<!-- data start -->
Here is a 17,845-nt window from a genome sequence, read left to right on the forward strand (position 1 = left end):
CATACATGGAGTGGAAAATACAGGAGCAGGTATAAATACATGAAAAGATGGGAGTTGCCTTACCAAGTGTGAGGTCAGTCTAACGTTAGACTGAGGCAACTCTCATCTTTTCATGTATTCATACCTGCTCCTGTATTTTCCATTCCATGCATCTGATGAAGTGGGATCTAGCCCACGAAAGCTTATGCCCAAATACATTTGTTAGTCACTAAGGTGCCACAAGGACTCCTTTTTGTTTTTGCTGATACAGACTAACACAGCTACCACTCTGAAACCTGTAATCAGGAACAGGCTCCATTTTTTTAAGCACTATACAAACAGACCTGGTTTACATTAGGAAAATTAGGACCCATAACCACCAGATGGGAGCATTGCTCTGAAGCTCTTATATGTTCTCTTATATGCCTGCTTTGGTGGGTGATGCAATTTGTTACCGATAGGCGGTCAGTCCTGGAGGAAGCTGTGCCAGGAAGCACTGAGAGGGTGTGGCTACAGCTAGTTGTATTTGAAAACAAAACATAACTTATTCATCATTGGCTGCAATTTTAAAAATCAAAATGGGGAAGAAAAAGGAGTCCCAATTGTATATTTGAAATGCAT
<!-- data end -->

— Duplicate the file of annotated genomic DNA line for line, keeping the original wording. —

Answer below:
Here is a 17,845-nt window from a genome sequence, read left to right on the forward strand (position 1 = left end):
CATACATGGAGTGGAAAATACAGGAGCAGGTATAAATACATGAAAAGATGGGAGTTGCCTTACCAAGTGTGAGGTCAGTCTAACGTTAGACTGAGGCAACTCTCATCTTTTCATGTATTCATACCTGCTCCTGTATTTTCCATTCCATGCATCTGATGAAGTGGGATCTAGCCCACGAAAGCTTATGCCCAAATACATTTGTTAGTCACTAAGGTGCCACAAGGACTCCTTTTTGTTTTTGCTGATACAGACTAACACAGCTACCACTCTGAAACCTGTAATCAGGAACAGGCTCCATTTTTTTAAGCACTATACAAACAGACCTGGTTTACATTAGGAAAATTAGGACCCATAACCACCAGATGGGAGCATTGCTCTGAAGCTCTTATATGTTCTCTTATATGCCTGCTTTGGTGGGTGATGCAATTTGTTACCGATAGGCGGTCAGTCCTGGAGGAAGCTGTGCCAGGAAGCACTGAGAGGGTGTGGCTACAGCTAGTTGTATTTGAAAACAAAACATAACTTATTCATCATTGGCTGCAATTTTAAAAATCAAAATGGGGAAGAAAAAGGAGTCCCAATTGTATATTTGAAATGCAT